Editor’s note: Starting this week, Vegetarian Kitchen will run every other week.
Don’t hate me when I tell you my vegetarian kitchen sits within walking distance of five health-food stores. (Yes, five.) And two farmers markets. And the Public Market House.
There are so many shopping options for people like me who regularly buy tofu, organic kale and raw shelled hemp seeds that it feels like an embarrassment of red quinoa riches.
Because of this I must first apologize to all my friends, relatives and readers who live off the Portland peninsula and routinely drive (in some cases up to an hour both ways) to my neighborhood Whole Foods Market. I’m really sorry that we all don’t live in a walkable health food heaven.
When I moved to Bayside from Munjoy Hill a dozen years ago, the health food scene was among the appeals of moving downtown, but it was nothing out of the ordinary for 2004. Both the locally owned Whole Grocer and the national health food chain Wild Oats were within walking distance. The Portland Public Market was just around the corner.
Then in 2006 things began to look less rosy. The Public Market lost most of its tenants and eventually the doors closed. The architectural gem sat empty and forlorn. That was also the year the Whole Grocer was swallowed up by Whole Foods Market, which planned to shutter it once its new store opened.
It turns out these events were only a momentary setback in the rapid health-foodization of Portland.
The following year Whole Foods Market opened its megastore on Somerset Street, hiring security to help with the overflow traffic.
The Whole Grocer and Wild Oats both closed; however, no one but my downtown neighbors cared to hear me mourn their demise since I was three blocks from what (at least at the time) was the largest Whole Foods ever built.
The years ticked by, and I managed to fill my reusable, organic cotton shopping bags with weekly stops at Whole Foods and the two Portland farmers markets.
Then another watershed moment in Portland’s health food history came in 2010, when Trader Joe’s took over the former Wild Oats space and brought low-cost organic food to town. Two years later, on the opposite side of downtown, Rosemont Market and Bakery opened in a former stove shop on Commercial Street.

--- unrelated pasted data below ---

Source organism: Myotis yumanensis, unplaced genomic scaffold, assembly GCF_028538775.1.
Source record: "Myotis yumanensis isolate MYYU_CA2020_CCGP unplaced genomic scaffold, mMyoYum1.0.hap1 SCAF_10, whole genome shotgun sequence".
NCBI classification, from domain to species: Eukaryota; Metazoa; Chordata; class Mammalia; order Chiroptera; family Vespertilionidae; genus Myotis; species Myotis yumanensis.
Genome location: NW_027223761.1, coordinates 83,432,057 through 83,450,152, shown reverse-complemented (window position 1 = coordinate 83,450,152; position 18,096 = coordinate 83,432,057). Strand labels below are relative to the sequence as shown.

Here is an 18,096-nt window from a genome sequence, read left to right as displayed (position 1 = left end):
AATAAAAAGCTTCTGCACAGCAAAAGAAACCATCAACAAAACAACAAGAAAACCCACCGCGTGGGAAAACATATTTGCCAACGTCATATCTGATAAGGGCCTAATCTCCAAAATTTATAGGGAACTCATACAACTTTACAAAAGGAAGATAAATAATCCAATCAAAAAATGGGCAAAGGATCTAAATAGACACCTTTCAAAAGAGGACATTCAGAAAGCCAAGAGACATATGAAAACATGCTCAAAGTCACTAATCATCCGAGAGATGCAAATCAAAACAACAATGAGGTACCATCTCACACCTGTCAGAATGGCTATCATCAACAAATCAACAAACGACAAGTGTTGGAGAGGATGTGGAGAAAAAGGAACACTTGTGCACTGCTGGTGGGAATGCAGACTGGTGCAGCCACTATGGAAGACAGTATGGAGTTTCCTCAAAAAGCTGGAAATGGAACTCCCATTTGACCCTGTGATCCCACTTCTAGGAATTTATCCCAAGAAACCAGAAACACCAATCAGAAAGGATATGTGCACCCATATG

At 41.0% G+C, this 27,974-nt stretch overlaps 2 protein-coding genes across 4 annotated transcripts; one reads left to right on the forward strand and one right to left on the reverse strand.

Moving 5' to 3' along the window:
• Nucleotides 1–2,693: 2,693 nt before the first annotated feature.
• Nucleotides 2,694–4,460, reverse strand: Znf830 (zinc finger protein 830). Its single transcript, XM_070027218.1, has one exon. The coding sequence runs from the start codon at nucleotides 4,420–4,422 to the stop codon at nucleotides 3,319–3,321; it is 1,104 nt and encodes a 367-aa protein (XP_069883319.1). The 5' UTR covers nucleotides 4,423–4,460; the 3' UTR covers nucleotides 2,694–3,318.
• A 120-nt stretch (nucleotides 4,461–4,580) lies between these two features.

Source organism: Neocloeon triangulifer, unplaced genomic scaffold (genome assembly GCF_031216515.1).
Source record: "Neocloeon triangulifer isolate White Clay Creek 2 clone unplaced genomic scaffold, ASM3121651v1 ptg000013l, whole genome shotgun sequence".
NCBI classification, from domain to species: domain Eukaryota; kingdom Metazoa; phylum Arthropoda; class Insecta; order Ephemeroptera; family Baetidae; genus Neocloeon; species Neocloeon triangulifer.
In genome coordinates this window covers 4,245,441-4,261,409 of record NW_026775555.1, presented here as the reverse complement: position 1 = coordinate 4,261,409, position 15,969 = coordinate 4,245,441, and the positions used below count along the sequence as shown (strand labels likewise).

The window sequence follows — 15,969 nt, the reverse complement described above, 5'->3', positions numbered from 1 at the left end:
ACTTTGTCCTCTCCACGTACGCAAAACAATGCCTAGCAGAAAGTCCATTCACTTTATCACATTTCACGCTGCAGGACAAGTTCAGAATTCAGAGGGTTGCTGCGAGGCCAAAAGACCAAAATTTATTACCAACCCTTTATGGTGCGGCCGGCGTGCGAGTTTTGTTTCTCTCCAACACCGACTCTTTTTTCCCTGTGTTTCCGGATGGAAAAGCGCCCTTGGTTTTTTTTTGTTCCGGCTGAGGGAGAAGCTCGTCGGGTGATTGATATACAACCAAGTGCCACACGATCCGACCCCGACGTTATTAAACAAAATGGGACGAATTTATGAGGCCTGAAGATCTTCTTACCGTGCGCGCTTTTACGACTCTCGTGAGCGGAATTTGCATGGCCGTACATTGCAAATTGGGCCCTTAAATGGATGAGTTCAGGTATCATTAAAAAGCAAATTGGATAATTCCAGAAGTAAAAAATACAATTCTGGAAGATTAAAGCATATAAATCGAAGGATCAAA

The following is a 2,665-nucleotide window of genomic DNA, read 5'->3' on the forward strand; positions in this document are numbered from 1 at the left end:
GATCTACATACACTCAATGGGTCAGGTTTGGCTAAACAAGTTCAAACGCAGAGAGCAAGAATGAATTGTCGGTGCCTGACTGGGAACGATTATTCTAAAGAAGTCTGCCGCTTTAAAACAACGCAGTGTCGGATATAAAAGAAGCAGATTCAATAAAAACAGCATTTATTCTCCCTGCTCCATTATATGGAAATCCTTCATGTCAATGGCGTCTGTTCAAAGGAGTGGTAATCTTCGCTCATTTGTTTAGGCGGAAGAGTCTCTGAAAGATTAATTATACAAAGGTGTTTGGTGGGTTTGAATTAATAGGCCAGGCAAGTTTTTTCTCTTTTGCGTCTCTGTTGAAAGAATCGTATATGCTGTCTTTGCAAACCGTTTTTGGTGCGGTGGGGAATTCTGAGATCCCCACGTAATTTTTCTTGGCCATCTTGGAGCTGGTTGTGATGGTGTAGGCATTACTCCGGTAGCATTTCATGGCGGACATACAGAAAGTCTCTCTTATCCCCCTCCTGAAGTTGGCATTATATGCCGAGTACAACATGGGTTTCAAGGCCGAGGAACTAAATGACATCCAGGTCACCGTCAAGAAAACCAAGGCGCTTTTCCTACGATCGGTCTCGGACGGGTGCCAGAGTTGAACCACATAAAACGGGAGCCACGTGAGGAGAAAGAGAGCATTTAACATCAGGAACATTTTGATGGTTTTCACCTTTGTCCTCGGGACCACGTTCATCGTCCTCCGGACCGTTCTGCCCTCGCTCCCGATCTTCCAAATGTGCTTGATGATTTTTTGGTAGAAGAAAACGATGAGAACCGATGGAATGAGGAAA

Suddenly I had three health food options within walking distance, two of which bake their own bread. Of course, I face no shortage of fresh baked goods, since Big Sky Bakery, Standard Baking Company, Union Bagel Company, Ten Ten Pié, Portland Patisserie and Holy Donut all sit blocks from my house.
After the Whole Grocer closed, a group of residents formed a co-op buying club that slowly grew. In 2013, I joined and began taking regular walks to the warehouse on Newbury Street where pickups took place.
Little did I know that the Portland Food Co-op would soon open a full-service grocery store. When that came to pass in late 2014, I was shocked – and thrilled – at my continued good fortune; the new storefront was only six blocks from my house. All I could think was: “Life couldn’t get any sweeter for people like me seeking organic, vegan health food.”
And then it did.
Last May, Lois’ Natural Marketplace opened a store on India Street – a block and a half from the co-op. During the past two decades I’ve bought organic produce and prepared vegetarian food at the Scarborough store. These days, every time I walk into Lois’ in Portland, I have to pinch myself to make sure I’m not dreaming.
Can we sustain this cornucopia of health food stores? Or will some of these markets close? Could the trend continue? Maybe a nationally owned Sprouts Farmers Market or a locally owned Royal River Natural Foods will open next. Or a Veganz. The all-vegan German supermarket chain plans to open its first U.S. store next year in the other Portland, so why not this Portland, too?
Whatever comes next, I’m embracing the here and now, where being a health food eater puts me solidly in downtown Portland’s mainstream. The challenge becomes deciding where to shop.
Avery Yale Kamila is a freelance food writer who lives in Portland. She can be contacted at: